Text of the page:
The Securities and Exchange Commission (SEC) has filed for a default judgement against GAW Miners and ZenMiners, companies both owned by Homero Joshua Garza, for over $10 million after the defendants failed to respond to the SEC’s complaint, according to documents released by the SEC today.
“Pursuant to Federal Rule of Civil Procedure 55(b)(2), plaintiff Security Exchange Commission (“Commission”) respectfully submits this memorandum of law in support of its motion for default judgement against defendants GAW Miners, LLC (“GAW Miners”) and ZenMiner, LLC (“ZenMiner”). The Commission seeks a default judgement because GAW Miners and ZenMiner failed to answer or otherwise defend the Commission’s complaint against them.”
In layman terms, that means that GAW Miners and ZenMiner failed to respond to the accusations from the SEC and now the SEC is asking the court to rule against GAW Miners and ZenMiner since no defense was given.
GAW Miners and ZenMiner both purported to be bitcoin mining companies and were both owned and controlled by Homero Joshua Garza, who commonly goes by the name Josh Garza. According to the SEC, neither company had the hardware they claimed and knew they would be unable to mine enough bitcoin to keep their promises to investors. Rather than mine bitcoin, GAW Miners and ZenMiner allegedly paid out investors with new investor funds, running a massive Ponzi scheme.
The complaint later explains that the SEC is not seeking a default judgement against Garza himself because he has filed for an extension. Since the document states that neither GAW Miners or ZenMiner responded to the complaint from the SEC, presumably Garza did not ask for an extension for his companies when he filed for his own extension, though it is unclear why.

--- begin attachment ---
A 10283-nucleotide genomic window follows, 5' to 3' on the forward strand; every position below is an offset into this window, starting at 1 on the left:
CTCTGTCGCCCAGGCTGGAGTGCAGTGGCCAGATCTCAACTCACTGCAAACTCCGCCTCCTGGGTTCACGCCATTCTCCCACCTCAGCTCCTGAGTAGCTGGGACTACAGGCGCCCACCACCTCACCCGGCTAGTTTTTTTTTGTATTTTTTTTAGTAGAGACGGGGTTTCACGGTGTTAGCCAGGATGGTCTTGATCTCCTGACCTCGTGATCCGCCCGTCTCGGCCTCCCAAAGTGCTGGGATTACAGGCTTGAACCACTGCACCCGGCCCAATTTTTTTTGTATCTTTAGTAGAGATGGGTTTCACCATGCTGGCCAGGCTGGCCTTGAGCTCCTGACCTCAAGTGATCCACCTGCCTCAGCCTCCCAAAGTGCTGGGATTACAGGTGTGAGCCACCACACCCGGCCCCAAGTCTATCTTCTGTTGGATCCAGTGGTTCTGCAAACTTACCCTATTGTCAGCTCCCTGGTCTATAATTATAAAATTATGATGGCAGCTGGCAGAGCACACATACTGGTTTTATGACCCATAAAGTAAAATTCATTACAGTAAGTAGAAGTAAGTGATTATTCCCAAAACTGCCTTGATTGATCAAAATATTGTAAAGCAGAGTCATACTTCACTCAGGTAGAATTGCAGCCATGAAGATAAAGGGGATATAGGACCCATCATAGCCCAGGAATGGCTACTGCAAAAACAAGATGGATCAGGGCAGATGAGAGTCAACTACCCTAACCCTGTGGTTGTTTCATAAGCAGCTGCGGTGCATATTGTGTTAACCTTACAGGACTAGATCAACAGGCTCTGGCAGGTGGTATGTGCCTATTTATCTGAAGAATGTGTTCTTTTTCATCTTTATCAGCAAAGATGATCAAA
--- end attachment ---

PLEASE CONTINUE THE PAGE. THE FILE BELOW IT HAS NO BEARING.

The SEC is seeking precisely $10,078,331 in penalties from the two companies, plus prejudgement interest, bringing the total fine to $10,384,099. In addition, both GAW Miners and ZenMiner will be prohibited from engaging in any business activities that may violate the Securities Act of 1933 or the Securities Exchange Act of 1934 if the judge rules in favor of the default judgement.
GAW Miners and ZenMiners collapsed after Garza was unable to keep up with promises made to investors. He later tried to keep things running by launching his own alternative cryptocurrency Paycoin, which was also surrounded by controversy. However, Paycoin is not a focus of the SEC complaint.
GAW Miners has also been sued by its electricity provider, who was rewarded a default judgement on that after GAW Miners failed to respond.
We will have more on this case as we continue to research it and more information becomes available.